Lab rats forgot how to escape a maze after binging on fructose (sugar) water, a UCLA research team found. But ones fed omega-3s had significantly better times.
Researchers trained 24 rats to run a maze and then assigned them to a diet enriched with or without the omega-3 DHA (docosahexaenoic acid) and with or without a sugar solution. Six weeks later, rats ran the maze again from memory. The results: omega-3s boosted memory and sugar water hampered it.
“Our findings illustrate that what you eat affects how you think,” said Fernando Gomez-Pinilla, a professor of neurosurgery at the David Geffen School of Medicine at UCLA and a professor of integrative biology and physiology in the UCLA College of Letters and Science. “Eating a high-fructose diet over the long term alters your brain’s ability to learn and remember information. But adding omega-3 fatty acids to your meals can help minimize the damage.”
According to Dr. Gomez-Pinilla, eating too much fructose (a sugar found in cane sugar, high-fructose corn syrup, and fruit) could block insulin’s ability to regulate how cells use and store sugar for the energy required for processing thoughts and emotions.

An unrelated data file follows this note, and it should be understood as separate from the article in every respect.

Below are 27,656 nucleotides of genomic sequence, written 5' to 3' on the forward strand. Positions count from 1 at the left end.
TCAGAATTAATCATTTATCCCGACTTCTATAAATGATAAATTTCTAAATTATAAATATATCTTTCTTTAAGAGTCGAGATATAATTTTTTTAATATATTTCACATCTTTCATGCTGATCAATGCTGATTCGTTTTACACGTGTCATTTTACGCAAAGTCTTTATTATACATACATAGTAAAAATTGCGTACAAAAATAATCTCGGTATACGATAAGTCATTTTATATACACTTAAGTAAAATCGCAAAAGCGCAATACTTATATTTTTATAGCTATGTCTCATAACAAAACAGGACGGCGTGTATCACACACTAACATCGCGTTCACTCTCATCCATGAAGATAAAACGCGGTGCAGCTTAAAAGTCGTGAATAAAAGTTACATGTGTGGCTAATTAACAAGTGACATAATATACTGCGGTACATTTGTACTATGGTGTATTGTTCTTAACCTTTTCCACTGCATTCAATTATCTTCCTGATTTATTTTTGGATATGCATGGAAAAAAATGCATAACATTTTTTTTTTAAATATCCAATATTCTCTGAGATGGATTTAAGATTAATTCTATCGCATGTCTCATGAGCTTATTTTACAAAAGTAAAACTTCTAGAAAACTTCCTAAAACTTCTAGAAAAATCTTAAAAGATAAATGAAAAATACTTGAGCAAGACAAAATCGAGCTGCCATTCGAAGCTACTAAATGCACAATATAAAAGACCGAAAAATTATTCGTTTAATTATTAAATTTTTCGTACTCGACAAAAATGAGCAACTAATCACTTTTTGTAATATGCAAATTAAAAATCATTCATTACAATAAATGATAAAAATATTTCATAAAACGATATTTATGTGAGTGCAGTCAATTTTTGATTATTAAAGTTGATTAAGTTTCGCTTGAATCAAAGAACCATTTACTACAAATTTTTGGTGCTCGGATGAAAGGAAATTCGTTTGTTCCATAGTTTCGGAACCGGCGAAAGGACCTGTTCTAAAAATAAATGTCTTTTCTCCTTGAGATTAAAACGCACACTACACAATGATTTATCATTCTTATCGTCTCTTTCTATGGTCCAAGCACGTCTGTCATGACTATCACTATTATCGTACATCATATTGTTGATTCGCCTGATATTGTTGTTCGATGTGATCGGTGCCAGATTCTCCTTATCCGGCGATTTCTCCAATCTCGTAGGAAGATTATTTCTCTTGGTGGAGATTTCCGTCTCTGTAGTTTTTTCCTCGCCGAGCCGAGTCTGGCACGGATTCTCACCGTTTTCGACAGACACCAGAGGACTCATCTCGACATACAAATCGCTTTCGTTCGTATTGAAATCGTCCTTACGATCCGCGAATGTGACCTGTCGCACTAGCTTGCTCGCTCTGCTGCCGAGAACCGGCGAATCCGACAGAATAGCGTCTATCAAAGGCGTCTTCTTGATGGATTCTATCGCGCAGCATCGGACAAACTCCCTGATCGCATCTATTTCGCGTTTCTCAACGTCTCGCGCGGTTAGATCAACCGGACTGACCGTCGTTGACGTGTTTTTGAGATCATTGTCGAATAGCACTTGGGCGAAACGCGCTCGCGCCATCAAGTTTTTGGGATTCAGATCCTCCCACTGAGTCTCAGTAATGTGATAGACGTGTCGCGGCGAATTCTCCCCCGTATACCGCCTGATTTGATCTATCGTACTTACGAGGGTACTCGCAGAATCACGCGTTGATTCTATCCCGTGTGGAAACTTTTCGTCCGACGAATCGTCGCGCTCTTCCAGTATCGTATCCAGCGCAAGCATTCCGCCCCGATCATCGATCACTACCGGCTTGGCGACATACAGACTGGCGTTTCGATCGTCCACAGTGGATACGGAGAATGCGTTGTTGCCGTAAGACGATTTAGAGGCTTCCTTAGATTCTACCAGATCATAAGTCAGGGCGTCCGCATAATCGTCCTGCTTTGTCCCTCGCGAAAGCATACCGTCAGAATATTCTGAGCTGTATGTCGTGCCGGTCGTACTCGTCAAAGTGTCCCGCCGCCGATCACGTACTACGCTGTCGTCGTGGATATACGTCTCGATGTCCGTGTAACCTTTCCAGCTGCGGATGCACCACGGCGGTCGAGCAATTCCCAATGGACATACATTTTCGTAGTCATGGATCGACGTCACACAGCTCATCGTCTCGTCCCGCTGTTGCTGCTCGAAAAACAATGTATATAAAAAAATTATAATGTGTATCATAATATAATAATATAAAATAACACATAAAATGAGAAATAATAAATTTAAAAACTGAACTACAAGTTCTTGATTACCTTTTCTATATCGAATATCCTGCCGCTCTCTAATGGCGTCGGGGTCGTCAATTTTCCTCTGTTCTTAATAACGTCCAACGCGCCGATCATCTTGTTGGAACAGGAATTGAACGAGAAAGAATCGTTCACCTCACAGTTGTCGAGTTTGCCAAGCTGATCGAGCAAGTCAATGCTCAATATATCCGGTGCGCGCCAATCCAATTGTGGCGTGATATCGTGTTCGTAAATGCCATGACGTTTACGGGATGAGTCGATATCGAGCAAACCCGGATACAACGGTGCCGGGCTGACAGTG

“Insulin is important in the body for controlling blood sugar, but it may play a different role in the brain, where insulin appears to disturb memory and learning,” he said. “Our study shows that a high-fructose diet harms the brain as well as the body. This is something new.”
The UCLA study was funded by the National Institute of Neurological Disorders and Stroke. Gomez-Pinilla’s lab will next examine the role of diet in recovery from brain trauma.
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